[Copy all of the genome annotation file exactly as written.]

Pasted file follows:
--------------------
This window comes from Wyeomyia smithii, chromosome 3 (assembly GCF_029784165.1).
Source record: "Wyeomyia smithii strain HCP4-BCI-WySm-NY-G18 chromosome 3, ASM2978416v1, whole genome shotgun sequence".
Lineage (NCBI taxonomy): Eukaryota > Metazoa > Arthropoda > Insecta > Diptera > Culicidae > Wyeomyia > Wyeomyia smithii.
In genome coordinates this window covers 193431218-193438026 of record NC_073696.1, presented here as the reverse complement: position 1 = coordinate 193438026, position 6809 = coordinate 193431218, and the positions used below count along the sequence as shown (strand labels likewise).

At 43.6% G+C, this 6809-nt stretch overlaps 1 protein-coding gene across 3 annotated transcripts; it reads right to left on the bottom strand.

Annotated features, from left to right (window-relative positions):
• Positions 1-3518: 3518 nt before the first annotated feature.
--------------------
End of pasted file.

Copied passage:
This window comes from Wyeomyia smithii, chromosome 3 (assembly GCF_029784165.1).
Source record: "Wyeomyia smithii strain HCP4-BCI-WySm-NY-G18 chromosome 3, ASM2978416v1, whole genome shotgun sequence".
Lineage (NCBI taxonomy): Eukaryota > Metazoa > Arthropoda > Insecta > Diptera > Culicidae > Wyeomyia > Wyeomyia smithii.
In genome coordinates this window covers 193431218-193438026 of record NC_073696.1, presented here as the reverse complement: position 1 = coordinate 193438026, position 6809 = coordinate 193431218, and the positions used below count along the sequence as shown (strand labels likewise).

At 43.6% G+C, this 6809-nt stretch overlaps 1 protein-coding gene across 3 annotated transcripts; it reads right to left on the bottom strand.

Annotated features, from left to right (window-relative positions):
• Positions 1-3518: 3518 nt before the first annotated feature.